Incomplete Efforts

I’ve been contemplating this question for the past few weeks. In our evangelical world, we seem to be obsessed with morals. From arguments for prayer in school and posting the 10 Commandments everywhere we can, to protests and boycotts against lifestyles that clearly don’t fit into a Christian worldview, we see efforts by conservatives to expect a certain morality from the world around us.

Stop for a minute. I’m not against morality. I do think civilization works best when there is a set of values and corresponding actions and consequences we agree on.

Morality is not the goal

But for those who have faith in God, morality is not the goal. If we aim for morality, a list of dos and don’ts, we will end up at the place God abhors. “These people honor me with their lips, but their hearts are far from me. They worship me in vain; their teachings are but rules taught by men.” (Matthew 15:8-9)

High morals enforced by godless men and women becomes oppressive. Not that we shouldn’t want good laws, but we need to be reminded that outward conformity, rather good or bad isn’t what God ultimately has in mind for this world and the new creation that is coming.

So, what does God want? He wants holiness. The apostle Peter reminded us, “But just as he who called you is holy, so be holy in all you do; for it is written, ‘Be holy, because I am holy.’” (1 Peter 1:15-16) Holiness involves our behavior; but it is also a trait that should fill our being. Just as the Scripture says, “God is love” so it says, “God is holy.”

An Illustration

Let me give you a Sermon on the Mount illustration of the difference between morality and holiness. “You have heard that it was said, ‘Do not commit adultery.’ But I tell you that anyone who looks at a woman lustfully has already committed adultery with her in his heart.” (Matthew 5:27-28)

Caring only with not committing adultery is a good moral stance. Actually, it’s in the big 10. But here Jesus said, no, you’re morality isn’t what we’re after. People who share God’s heart and God’s life should also share God’s nature – pure hearts. You see, that’s another standard. It’s a level, not higher, but deeper. And most of us would admit, it requires some sort of transformation in us.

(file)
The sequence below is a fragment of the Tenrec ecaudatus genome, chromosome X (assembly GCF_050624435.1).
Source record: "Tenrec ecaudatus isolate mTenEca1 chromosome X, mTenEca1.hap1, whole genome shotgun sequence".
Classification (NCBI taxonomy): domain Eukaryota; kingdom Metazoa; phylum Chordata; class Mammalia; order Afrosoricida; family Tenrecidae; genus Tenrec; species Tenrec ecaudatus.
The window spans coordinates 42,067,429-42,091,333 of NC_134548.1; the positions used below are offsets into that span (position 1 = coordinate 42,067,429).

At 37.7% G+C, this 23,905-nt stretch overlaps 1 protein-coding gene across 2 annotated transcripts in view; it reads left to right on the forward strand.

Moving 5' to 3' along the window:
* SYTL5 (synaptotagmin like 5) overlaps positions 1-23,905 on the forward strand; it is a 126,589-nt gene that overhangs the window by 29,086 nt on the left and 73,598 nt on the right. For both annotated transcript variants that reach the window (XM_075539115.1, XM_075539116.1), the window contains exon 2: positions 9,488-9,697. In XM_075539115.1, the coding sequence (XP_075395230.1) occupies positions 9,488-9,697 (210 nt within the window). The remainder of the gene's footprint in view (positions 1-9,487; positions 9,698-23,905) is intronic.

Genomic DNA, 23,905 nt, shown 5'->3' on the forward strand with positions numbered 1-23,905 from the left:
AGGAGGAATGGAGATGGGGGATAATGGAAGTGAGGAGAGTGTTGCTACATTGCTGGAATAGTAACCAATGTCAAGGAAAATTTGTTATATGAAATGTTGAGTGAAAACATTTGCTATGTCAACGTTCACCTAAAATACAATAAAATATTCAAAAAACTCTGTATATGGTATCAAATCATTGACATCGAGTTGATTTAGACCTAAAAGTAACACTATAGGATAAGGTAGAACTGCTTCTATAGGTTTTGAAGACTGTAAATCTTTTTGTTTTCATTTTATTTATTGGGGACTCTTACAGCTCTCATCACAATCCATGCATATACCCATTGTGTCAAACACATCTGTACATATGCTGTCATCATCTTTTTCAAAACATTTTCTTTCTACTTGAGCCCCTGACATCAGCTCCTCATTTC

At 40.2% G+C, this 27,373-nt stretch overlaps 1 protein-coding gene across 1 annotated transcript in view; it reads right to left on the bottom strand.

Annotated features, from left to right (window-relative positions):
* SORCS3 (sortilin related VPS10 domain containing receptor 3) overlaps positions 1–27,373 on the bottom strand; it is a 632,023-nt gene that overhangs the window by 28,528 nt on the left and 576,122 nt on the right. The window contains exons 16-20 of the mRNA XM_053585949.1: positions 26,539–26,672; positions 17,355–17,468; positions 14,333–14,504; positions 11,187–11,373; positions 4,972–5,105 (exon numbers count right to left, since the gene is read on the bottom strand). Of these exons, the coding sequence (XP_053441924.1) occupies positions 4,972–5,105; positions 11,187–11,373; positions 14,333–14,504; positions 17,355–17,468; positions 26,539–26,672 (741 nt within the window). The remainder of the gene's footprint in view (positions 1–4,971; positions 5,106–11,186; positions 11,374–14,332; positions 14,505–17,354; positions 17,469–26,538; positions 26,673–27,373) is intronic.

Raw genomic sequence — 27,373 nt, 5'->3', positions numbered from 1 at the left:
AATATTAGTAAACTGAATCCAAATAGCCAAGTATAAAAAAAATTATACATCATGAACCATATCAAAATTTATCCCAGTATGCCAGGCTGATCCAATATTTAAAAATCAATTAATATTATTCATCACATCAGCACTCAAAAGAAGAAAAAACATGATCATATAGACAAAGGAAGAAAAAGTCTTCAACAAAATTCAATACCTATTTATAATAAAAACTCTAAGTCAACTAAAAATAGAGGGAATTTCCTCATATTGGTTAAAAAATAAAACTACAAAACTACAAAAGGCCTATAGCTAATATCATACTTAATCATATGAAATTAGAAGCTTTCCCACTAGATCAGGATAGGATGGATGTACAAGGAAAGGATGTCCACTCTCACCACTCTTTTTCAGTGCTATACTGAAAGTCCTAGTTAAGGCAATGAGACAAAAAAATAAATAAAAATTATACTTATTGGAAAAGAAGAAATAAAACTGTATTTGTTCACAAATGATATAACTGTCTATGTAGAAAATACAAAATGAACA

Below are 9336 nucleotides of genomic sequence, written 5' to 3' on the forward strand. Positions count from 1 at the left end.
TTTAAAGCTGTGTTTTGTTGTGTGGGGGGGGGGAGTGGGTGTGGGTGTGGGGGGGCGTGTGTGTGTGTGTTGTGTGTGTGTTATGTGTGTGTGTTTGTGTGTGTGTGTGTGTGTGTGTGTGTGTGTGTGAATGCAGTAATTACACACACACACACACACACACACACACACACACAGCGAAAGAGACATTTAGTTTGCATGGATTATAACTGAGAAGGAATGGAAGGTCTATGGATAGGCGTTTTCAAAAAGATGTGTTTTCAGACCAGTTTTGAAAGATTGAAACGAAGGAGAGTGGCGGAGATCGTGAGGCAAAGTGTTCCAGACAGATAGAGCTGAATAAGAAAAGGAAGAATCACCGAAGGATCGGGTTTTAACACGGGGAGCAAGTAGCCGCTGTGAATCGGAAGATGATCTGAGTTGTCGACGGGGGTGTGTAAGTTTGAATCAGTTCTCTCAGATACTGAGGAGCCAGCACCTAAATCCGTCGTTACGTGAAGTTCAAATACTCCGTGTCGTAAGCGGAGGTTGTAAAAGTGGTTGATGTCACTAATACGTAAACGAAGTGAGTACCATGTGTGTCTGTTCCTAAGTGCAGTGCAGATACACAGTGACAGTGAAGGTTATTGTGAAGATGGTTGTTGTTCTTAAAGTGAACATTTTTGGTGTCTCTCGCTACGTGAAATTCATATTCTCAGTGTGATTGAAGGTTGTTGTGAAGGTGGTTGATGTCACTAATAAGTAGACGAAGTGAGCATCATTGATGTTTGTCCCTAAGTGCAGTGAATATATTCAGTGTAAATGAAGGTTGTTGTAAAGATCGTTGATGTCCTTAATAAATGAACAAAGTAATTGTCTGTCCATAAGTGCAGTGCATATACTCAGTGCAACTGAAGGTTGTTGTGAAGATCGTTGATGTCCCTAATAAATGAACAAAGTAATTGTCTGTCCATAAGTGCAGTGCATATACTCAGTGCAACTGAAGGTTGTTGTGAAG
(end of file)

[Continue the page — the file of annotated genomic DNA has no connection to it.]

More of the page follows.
The morality standard caused at least two individuals, who are praised by the religious right, to surmise that pornography might actually be a good thing. From the interview with Jordan Peterson, it’s recounted:

“Men want variety,” Prager said during a recent round-table discussion hosted by The Daily Wire’s Jordan Peterson, a clinical psychologist and author. Pornography, he went on to say, is “not awful,” so long as it’s used as a “substitute for adultery.”


Morality’s dead-end

This is where a morality-mindset leads us. It promotes a standard set of behaviors while leaving the heart of the matter untouched. And that is a dangerous place to be. Because it leaves us with the impression that we’re doing okay. While at the core of our being, we are rejecting the God who has called us to share in his nature. And it cleverly covers up the sin within, leaving more damage to be done in the lives of women who are objectified, used, and trafficked. It gives young girls no hope of not being sexualized. And it traps men in a world of enslavement to their basest desires.

It’s time we as the people of God, fight for holiness in our own lives and the lives of other believers. When that’s our standard, we’ll raise the bar of morality and we’ll give hope for lives which truly reflect the goodness, beauty and truth of God.